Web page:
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Will Ed Miliband Be Britain’s First Jewish Premier?

Britain may be on the verge of electing its first affirming Jewish prime minister, Labour Party leader Ed Miliband.

Conservative Prime Minister David Cameron formally told Queen Elizabeth on Monday that he had dissolved Parliament in advance of the May 7 election, marking the end of his five-year term. But the campaign began in force last week with a televised debate between Cameron and Miliband.

Snap polls after the Thursday debate showed Cameron as the narrow winner, but an in-depth, two-day poll released Monday, conducted by YouGov for the conservative-leaning, Murdoch-owned Sunday Times, found Labour leading the Conservatives 36% to 32%.

Several smaller parties are also running, including the Liberal Democrats, junior partners in Cameron’s outgoing government, who score 8%, and the anti-immigration United Kingdom Independence Party (UKIP), at 13%. The Scottish Independence Party scored 45% in Scotland, which could hurt Miliband in a key Labour stronghold.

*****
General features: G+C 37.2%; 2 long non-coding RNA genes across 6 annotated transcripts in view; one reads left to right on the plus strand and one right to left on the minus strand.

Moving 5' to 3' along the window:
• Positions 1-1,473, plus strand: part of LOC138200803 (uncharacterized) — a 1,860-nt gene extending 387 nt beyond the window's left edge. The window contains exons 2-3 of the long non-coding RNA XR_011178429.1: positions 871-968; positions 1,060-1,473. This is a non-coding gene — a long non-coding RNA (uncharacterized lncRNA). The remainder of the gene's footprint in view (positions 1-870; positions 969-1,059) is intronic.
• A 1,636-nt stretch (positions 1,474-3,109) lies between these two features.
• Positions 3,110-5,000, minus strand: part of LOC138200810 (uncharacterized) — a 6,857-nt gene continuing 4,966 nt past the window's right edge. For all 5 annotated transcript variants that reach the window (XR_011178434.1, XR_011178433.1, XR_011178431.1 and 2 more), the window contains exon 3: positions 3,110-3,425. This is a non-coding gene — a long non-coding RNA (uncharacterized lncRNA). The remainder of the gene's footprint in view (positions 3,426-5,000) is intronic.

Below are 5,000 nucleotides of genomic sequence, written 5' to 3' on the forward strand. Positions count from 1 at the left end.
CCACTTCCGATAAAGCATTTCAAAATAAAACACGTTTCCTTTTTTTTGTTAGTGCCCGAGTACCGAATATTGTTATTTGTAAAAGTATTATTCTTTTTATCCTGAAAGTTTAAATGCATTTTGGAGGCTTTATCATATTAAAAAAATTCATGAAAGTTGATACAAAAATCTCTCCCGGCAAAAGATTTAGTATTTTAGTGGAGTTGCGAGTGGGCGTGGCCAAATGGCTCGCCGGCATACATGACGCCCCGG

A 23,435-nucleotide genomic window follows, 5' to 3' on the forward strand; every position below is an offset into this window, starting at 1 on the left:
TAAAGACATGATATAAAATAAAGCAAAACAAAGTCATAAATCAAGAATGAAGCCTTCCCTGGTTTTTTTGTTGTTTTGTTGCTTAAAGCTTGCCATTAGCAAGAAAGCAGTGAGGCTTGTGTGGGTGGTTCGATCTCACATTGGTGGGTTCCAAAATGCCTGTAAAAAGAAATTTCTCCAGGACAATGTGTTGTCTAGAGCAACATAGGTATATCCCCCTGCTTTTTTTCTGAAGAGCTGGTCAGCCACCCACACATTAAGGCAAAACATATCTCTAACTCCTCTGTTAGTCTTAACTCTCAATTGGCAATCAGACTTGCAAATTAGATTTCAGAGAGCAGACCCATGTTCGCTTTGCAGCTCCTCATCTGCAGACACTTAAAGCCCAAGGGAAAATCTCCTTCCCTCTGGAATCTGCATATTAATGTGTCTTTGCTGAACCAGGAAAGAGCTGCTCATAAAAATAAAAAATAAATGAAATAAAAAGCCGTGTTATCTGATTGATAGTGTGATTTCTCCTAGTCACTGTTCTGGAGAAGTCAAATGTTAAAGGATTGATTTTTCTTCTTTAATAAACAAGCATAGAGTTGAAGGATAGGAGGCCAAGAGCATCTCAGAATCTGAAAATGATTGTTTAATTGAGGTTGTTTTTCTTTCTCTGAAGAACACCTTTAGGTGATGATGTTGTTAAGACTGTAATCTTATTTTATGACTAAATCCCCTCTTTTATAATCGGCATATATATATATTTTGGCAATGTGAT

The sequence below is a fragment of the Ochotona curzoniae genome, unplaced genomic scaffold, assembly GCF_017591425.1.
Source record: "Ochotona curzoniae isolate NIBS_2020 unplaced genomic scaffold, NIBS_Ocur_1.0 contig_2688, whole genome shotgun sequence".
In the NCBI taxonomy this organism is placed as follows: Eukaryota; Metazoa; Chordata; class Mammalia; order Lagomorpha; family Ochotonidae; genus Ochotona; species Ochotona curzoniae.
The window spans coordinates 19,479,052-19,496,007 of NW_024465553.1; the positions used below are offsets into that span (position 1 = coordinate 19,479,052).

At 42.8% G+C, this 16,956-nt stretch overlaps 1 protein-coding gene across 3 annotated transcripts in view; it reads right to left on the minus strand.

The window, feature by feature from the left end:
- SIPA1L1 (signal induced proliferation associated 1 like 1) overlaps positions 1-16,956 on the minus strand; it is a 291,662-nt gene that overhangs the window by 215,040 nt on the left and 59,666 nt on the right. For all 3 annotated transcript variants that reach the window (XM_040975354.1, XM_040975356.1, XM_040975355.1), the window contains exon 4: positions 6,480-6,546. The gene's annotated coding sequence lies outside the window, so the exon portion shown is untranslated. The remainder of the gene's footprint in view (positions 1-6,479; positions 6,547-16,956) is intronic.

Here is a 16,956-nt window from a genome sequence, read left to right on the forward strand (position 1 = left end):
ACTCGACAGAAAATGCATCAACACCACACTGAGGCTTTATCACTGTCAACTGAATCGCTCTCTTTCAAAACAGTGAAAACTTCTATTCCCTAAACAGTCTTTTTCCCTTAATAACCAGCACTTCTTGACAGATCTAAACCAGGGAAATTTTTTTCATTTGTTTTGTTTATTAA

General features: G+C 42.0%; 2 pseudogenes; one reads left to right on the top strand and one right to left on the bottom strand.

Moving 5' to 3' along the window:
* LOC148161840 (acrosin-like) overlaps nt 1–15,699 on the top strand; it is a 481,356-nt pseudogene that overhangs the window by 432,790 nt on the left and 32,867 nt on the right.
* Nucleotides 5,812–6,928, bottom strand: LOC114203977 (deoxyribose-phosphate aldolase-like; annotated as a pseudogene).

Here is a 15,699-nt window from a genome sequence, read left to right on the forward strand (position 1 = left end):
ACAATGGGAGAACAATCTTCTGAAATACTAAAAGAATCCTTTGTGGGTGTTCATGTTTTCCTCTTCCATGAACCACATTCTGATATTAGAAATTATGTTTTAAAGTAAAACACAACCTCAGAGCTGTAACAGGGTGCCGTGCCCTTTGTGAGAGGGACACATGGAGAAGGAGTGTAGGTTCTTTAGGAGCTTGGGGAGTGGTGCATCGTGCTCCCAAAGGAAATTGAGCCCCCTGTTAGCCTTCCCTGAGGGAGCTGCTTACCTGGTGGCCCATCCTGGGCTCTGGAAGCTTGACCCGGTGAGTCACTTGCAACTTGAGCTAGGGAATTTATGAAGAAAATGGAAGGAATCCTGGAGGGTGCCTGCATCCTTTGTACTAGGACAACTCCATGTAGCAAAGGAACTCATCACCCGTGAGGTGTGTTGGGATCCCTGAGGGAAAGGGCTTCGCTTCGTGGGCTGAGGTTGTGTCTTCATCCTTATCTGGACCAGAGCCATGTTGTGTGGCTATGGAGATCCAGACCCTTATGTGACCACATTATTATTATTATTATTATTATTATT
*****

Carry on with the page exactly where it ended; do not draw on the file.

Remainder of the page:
Miliband, 45, took over the Labour Party in 2010, the year Cameron became prime minister by defeating Labour incumbent Gordon Brown. Miliband won the party leadership in a surprise, close-fought primary battle against his older brother David, who had been expected to inherit the leadership after Brown retired.

Ed was an ally and protégé of Brown, who led the party’s union-backed left wing. David had been a close ally and protégé of Brown’s predecessor, Tony Blair, who led Labour’s centrist, business-friendly wing. Both had served in Brown’s cabinet, David as foreign minister and Ed as energy minister.

They had been personally close before Ed jumped into the leadership race, and promised throughout the primary to remain “best friends” and advisers to one another. After Ed’s victory, though, David sat quietly on the back benches of Parliament and then quit Parliament and moved to New York in 2013 to become head of the International Rescue Committee.

The brothers are heirs to one of the more notable legacies in British socialism as the sons of the late Ralph Miliband, a leading Marxist intellectual and one of the founders of the British new left. The elder Miliband had been born in Belgium to parents who fled Poland after World War I. He was introduced to socialism in his teens as a member of the left-wing Zionist youth group Hashomer Hatzair. Their mother, the Polish-born Marion Kozak, now 81, is an important progressive figure in her own right, known as a prominent feminist and human rights activist.